Osian: An Offbeat Desert Recreation that blends History and Adventure
It cannot be denied that there is a different charm to visit a place which proudly stands boasting its glorious history. And what can be better if it is located amidst one of the best desert settings? Osian, an oasis in the Thar desert of Rajasthan, is such a place that you must visit at least once to experience how it unfolds some known and unknown chapters of history. I was in a haste to plan a very short trip to Rajasthan and so, I was searching for a new location that I haven’t attempted before. When I heard about this place and its associated history, I made sure not to miss out Osian on this trip and I am glad I didn’t!
In this trip, I had included Jodhpur again because this city never fails to surprise me. However, I was in search of a new recreation and that’s how I landed up in Osian. At a mere distance of 60 kms from Jodhpur, Osian has a lot to offer to its visitors. Although there are a number of transportation means to reach there, I hired a car to approach my destination because I was inclined to explore the place rather than just stop by the tourist spots.
Situated in the middle of the Jodhpur-Bikaner highway, Osian is an ancient historic town, now a populated area amidst the desert. However, signs of metro commercialization have not contaminated the place yet like the other popular cities and towns of Rajasthan. I could still spot a lot of local folks in their traditional attire which was quite a regular omission at other cities here. My cab driver Man Singh had started voicing the history of Osian since we started our journey from Jodhpur. It was a delight to listen to his proud voice and I was getting all the more excited as the wheels rolled over the tar carpet.
The town of Osian is found mentioned in ancient inscriptions that date back to the Gupta dynasty (300 CE – 550 CE) where it was popular as a stopover for camel caravans. However, the place got built and developed as a town during the reign of the Gurjara Pratihara dynasty (mid 7th century CE – 1036 CE). The location was a centre of Brahmanism in the early ages and was later developed as a major propagation site for Jainism, especially after the conversion of Upaladeva. The town was deserted as Muhammad of Ghor invaded in 1195, thereby resulting in the destruction of most of its temples and dwelling.
Out of the 100 temples that once glorified Osian, currently only 16 Hindu and Jain temples built between 8th and 10th centuries remain erect, though ravaged by time. Carved on red sandstone, the brilliant edifices are a glorious mark of the masterpieces created during this period. Among the 16 temples, the most popular ones today are the Sachiyan Mata Temple, Mahavir Jain Temple, Sun Temple and Kali Mata Temple. All the structures bear witness to the wonderful confluence of both Hindu and Jain culture that resulted due to the cultural shifting over the historic period. The architecture and sculptures on the walls of the temples will leave you astounded at their brilliance.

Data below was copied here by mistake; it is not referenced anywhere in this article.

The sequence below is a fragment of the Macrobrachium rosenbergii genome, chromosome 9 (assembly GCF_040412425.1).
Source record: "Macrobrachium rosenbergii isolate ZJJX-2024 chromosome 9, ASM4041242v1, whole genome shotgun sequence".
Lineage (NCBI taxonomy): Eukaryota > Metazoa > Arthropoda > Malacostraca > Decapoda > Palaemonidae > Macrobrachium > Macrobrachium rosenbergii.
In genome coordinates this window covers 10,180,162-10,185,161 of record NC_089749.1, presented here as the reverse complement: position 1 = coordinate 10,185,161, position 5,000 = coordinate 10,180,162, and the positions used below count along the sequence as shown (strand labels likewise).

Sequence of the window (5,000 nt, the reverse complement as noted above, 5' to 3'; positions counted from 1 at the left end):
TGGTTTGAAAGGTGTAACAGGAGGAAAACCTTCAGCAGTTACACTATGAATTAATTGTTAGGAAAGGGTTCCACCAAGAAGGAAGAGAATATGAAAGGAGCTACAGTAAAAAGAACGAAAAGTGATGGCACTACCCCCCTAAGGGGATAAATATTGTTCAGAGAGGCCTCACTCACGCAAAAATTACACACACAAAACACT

Sachiyan Mata Temple is dedicated to Goddess Sachi, wife of Lord Indra. However, there are a number of mythological indications that bring forward different variations regarding the name and origin of the temple. The temple is visited by both Hindu and Jain followers. According to folklore, this temple is very popular among expecting mothers who pay visit and worship Sachiyan Mata for the welfare of their children. The Bafna clan of Jains consider this temple auspicious and conduct their ‘Mundan Sanskar’ here. The architecture of the temple also showcases Jain influence.
The alleys and lanes connecting the place give you an ancient feel. Old structures, houses, dilapidated buildings, everything has a magical and mysterious charm. As you walk from the Sachiyan Mata Temple towards the Jain Temple, you get thrown into the historic age.
The Mahavir Jain Temple of Osian was built by King Vatsa of the Pratihara dynasty in 783 AD. An important pilgrimage site of the Jains, this temple boasts of some of the most stunning sandstone architectures and sculptures in India. Dedicated to the 24th Tirthankara Mahavira, a grand idol of the Lord is housed in the sanctum. The other popular temples like Sun Temple and Kali Mata Temple are also wonderful instances of royal craftsmanship.
A desert sojourn is incomplete without a camel safari. Spending some time in the temples, I moved on to take a camel ride. With mini sand dunes stretching through the area, this part of Osian looks alluring. It is the gateway to the scorching Thar deserts and a camel ride is worth trying here.
The sunset is a memorable experience here as the sand turns red with the golden touch of the setting sun. As the sun went down the horizon, I got back to my car to reach Jodhpur. Sitting in the car, I quickly rewound some moments to note down what all I learned from the day. Within a single day, I could visit some chapters of glorious Indian history, could visit some of the most wonderful architectures of this part of India, could see so many devotees with the flames of hope ignited in their eyes and their silent prayers, the lifestyle of the common people that go on despite the intrusion of hundreds and thousands of visitors, the universal sun touching the place with the same affection as the other corners of the world and lots more. Well, that’s the magic of travelling! As I drove back to Jodhpur, I took a piece of Osian in my heart overwhelmed by its history, warmth and beauty.